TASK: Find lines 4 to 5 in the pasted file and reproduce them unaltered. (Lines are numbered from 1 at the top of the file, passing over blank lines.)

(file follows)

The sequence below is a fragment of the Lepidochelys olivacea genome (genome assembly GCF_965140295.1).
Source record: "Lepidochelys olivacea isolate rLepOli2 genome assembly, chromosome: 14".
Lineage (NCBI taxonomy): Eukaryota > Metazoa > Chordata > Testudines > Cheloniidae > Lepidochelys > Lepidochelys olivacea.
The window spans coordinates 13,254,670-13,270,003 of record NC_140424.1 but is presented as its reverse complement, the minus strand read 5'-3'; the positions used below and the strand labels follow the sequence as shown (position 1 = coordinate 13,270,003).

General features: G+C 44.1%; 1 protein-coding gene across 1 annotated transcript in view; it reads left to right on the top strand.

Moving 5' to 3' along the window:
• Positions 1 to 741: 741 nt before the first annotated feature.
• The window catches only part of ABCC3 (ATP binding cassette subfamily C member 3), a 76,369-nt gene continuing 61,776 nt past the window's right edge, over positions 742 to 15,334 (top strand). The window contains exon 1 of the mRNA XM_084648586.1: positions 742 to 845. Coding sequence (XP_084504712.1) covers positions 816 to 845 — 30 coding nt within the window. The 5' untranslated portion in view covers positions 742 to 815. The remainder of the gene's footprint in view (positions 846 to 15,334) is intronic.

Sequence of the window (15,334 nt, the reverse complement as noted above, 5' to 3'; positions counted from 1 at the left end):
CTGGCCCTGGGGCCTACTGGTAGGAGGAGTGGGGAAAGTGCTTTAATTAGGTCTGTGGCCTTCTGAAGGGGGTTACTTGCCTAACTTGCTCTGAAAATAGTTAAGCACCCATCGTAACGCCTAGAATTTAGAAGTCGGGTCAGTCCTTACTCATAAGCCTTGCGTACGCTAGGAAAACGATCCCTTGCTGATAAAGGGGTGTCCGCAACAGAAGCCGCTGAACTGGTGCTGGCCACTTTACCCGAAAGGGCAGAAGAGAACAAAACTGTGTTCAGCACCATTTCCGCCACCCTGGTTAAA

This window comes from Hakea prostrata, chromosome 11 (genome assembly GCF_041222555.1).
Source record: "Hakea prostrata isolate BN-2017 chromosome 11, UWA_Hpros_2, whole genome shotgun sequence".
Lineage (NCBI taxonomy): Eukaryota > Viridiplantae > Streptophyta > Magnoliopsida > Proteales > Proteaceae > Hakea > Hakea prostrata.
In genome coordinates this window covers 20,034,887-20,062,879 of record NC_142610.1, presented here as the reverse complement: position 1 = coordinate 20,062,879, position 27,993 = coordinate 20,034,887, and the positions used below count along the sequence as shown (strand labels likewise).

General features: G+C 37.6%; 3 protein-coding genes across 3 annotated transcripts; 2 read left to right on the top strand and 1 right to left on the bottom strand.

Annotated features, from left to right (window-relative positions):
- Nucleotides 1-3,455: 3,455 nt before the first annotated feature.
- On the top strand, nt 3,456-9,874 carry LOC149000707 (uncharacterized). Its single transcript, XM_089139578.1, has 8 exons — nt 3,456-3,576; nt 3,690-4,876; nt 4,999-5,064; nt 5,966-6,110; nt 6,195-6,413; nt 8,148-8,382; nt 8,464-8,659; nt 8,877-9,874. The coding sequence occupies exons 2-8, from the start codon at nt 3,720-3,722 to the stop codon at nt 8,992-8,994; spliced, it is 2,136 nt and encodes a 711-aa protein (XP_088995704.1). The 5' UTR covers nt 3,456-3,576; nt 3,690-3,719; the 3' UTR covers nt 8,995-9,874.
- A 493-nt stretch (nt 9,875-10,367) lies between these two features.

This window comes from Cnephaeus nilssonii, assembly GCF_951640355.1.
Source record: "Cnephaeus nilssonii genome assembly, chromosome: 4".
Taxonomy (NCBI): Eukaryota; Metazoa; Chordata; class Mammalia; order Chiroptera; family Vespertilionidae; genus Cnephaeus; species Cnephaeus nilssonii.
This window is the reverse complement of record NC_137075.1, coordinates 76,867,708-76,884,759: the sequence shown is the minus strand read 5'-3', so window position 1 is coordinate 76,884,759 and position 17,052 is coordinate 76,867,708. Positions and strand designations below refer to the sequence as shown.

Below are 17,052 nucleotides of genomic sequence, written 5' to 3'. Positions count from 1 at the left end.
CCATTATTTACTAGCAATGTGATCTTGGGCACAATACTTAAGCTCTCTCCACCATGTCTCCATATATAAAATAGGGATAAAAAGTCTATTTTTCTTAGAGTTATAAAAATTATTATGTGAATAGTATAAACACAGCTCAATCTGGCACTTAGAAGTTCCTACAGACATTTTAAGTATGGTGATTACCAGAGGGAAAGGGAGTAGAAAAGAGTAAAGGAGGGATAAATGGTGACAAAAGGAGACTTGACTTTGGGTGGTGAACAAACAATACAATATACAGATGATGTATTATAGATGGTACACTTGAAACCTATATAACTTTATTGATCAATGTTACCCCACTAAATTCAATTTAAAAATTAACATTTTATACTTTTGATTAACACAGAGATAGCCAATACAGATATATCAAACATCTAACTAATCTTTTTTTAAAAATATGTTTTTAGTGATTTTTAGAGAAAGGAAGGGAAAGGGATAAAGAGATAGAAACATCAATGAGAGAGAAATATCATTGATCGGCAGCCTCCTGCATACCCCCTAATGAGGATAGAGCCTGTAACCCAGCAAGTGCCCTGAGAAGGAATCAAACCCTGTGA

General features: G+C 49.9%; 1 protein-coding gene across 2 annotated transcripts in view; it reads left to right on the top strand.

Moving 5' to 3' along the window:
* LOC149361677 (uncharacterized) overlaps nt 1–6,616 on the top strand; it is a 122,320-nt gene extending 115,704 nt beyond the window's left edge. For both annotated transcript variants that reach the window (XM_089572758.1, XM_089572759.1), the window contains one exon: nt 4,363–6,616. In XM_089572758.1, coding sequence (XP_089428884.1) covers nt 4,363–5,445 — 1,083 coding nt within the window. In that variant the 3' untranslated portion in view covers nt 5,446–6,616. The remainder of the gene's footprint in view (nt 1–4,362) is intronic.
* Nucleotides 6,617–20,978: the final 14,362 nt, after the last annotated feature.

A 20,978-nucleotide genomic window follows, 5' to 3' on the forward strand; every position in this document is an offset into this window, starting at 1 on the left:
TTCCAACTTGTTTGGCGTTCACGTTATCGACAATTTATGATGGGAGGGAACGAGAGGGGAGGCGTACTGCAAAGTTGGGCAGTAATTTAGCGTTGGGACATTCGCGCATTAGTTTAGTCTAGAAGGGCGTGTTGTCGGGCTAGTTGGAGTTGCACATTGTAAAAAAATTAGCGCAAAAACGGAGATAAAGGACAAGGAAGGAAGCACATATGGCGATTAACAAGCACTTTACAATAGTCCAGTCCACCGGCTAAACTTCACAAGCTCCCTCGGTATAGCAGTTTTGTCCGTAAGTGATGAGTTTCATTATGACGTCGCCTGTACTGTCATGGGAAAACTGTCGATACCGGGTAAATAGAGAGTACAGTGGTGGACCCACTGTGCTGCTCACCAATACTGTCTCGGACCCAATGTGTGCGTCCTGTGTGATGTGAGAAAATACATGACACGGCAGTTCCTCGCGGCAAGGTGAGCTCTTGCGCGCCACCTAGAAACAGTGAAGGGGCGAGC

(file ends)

The window spans coordinates 13,254,670-13,270,003 of record NC_140424.1 but is presented as its reverse complement, the minus strand read 5'-3'; the positions used below and the strand labels follow the sequence as shown (position 1 = coordinate 13,270,003).

General features: G+C 44.1%; 1 protein-coding gene across 1 annotated transcript in view; it reads left to right on the top strand.